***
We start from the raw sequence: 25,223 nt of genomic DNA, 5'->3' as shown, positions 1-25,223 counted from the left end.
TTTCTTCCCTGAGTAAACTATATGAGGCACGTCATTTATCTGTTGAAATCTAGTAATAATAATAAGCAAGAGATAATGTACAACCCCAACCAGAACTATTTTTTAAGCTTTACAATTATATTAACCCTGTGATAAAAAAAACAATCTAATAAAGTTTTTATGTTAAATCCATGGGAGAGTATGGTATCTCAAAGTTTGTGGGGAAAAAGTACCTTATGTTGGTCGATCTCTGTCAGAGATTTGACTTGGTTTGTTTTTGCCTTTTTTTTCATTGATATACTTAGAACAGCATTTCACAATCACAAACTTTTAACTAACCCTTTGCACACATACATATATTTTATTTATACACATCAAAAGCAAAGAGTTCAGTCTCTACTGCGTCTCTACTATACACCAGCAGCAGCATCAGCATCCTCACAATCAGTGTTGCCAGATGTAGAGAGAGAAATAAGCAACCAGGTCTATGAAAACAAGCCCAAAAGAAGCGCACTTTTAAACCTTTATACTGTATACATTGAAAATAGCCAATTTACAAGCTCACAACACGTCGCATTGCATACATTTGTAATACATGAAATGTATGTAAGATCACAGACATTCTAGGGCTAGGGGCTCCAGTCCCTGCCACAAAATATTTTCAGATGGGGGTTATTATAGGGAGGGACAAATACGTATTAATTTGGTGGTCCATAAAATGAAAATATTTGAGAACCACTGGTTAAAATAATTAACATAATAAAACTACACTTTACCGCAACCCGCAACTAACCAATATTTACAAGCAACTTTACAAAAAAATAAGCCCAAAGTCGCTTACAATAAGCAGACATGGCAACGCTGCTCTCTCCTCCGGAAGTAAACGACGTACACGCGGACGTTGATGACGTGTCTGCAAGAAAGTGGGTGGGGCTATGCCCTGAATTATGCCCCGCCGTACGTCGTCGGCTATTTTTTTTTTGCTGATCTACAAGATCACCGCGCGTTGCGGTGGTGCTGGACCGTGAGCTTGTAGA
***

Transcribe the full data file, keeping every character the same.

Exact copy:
We start from the raw sequence: 25,223 nt of genomic DNA, 5'->3' as shown, positions 1-25,223 counted from the left end.
TTTCTTCCCTGAGTAAACTATATGAGGCACGTCATTTATCTGTTGAAATCTAGTAATAATAATAAGCAAGAGATAATGTACAACCCCAACCAGAACTATTTTTTAAGCTTTACAATTATATTAACCCTGTGATAAAAAAAACAATCTAATAAAGTTTTTATGTTAAATCCATGGGAGAGTATGGTATCTCAAAGTTTGTGGGGAAAAAGTACCTTATGTTGGTCGATCTCTGTCAGAGATTTGACTTGGTTTGTTTTTGCCTTTTTTTTCATTGATATACTTAGAACAGCATTTCACAATCACAAACTTTTAACTAACCCTTTGCACACATACATATATTTTATTTATACACATCAAAAGCAAAGAGTTCAGTCTCTACTGCGTCTCTACTATACACCAGCAGCAGCATCAGCATCCTCACAATCAGTGTTGCCAGATGTAGAGAGAGAAATAAGCAACCAGGTCTATGAAAACAAGCCCAAAAGAAGCGCACTTTTAAACCTTTATACTGTATACATTGAAAATAGCCAATTTACAAGCTCACAACACGTCGCATTGCATACATTTGTAATACATGAAATGTATGTAAGATCACAGACATTCTAGGGCTAGGGGCTCCAGTCCCTGCCACAAAATATTTTCAGATGGGGGTTATTATAGGGAGGGACAAATACGTATTAATTTGGTGGTCCATAAAATGAAAATATTTGAGAACCACTGGTTAAAATAATTAACATAATAAAACTACACTTTACCGCAACCCGCAACTAACCAATATTTACAAGCAACTTTACAAAAAAATAAGCCCAAAGTCGCTTACAATAAGCAGACATGGCAACGCTGCTCTCTCCTCCGGAAGTAAACGACGTACACGCGGACGTTGATGACGTGTCTGCAAGAAAGTGGGTGGGGCTATGCCCTGAATTATGCCCCGCCGTACGTCGTCGGCTATTTTTTTTTTGCTGATCTACAAGATCACCGCGCGTTGCGGTGGTGCTGGACCGTGAGCTTGTAGA